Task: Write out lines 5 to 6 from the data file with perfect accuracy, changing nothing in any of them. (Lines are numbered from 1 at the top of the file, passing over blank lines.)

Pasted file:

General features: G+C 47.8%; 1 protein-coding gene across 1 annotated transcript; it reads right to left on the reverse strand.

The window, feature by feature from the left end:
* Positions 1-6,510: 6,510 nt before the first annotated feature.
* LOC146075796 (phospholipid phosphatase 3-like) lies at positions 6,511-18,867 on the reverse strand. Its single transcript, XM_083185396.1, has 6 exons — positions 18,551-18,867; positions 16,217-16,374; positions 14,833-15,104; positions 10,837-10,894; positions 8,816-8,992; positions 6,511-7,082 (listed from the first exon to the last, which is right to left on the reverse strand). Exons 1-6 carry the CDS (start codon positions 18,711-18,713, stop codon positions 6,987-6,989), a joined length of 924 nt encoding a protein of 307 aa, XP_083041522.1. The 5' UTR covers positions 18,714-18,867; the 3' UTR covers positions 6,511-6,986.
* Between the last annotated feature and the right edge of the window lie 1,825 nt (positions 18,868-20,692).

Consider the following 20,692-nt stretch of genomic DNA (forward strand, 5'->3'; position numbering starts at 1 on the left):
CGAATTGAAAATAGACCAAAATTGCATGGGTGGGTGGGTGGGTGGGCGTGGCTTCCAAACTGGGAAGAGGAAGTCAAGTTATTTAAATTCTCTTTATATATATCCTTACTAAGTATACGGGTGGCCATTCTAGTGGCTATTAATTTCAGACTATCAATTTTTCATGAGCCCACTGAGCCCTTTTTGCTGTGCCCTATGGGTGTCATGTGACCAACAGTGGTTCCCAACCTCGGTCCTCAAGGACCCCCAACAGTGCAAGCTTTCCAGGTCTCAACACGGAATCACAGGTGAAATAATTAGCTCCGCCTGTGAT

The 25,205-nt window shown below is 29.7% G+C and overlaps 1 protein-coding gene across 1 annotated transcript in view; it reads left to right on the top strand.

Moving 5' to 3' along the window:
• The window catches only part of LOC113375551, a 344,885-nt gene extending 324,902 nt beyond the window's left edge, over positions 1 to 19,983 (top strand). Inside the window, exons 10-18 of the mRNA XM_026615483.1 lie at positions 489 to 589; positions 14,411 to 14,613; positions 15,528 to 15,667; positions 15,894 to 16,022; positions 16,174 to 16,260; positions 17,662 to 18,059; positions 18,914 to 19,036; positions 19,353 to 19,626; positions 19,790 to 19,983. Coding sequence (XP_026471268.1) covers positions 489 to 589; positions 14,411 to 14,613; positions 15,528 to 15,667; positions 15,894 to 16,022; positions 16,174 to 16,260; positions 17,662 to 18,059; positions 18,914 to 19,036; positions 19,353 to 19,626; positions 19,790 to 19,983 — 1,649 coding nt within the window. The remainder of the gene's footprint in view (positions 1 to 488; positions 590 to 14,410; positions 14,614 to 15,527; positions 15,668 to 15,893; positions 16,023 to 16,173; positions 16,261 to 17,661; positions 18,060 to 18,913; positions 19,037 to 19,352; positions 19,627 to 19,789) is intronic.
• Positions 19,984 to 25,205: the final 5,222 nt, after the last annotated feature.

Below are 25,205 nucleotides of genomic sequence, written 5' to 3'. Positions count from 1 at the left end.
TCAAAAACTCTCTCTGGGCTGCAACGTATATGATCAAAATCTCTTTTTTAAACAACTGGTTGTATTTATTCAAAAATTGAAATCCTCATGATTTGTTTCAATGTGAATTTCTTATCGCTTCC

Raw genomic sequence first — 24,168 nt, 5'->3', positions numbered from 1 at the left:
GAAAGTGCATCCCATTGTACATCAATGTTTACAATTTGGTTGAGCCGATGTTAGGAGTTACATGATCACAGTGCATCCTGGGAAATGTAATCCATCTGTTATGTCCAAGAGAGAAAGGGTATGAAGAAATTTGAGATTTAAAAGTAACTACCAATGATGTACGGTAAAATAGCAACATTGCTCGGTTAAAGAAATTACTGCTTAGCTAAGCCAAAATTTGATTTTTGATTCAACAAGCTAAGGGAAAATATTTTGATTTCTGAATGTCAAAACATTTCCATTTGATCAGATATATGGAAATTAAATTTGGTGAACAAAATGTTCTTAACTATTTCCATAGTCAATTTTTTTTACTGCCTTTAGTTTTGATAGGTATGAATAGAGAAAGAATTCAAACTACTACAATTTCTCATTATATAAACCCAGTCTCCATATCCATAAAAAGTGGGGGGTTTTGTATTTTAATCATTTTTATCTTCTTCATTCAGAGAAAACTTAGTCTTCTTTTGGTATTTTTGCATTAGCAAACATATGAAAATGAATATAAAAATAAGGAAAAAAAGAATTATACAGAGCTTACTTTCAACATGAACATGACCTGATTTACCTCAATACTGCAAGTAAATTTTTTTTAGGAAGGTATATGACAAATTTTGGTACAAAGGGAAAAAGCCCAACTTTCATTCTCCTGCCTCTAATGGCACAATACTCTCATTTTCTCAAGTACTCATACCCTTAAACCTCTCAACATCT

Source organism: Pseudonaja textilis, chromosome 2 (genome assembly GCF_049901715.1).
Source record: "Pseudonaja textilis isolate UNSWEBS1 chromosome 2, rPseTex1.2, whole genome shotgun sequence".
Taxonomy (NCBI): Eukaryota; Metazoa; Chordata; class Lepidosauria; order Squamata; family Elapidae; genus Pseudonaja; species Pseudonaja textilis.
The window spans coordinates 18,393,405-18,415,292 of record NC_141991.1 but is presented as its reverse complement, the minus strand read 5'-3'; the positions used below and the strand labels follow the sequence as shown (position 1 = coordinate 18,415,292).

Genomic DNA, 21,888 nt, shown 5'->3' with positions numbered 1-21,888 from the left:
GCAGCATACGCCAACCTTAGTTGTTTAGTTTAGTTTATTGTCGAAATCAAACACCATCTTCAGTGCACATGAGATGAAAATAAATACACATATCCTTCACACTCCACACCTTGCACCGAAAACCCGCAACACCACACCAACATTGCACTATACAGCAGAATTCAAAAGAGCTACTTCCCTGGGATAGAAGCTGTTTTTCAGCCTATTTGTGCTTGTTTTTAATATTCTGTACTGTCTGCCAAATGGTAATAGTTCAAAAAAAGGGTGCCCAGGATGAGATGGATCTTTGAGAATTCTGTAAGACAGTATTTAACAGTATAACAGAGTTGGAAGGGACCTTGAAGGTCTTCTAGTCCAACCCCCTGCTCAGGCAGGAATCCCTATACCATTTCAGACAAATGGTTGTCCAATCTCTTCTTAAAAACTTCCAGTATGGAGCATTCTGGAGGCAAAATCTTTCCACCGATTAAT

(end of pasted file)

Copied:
* Between the last annotated feature and the right edge of the window lie 1,825 nt (positions 18,868-20,692).

Consider the following 20,692-nt stretch of genomic DNA (forward strand, 5'->3'; position numbering starts at 1 on the left):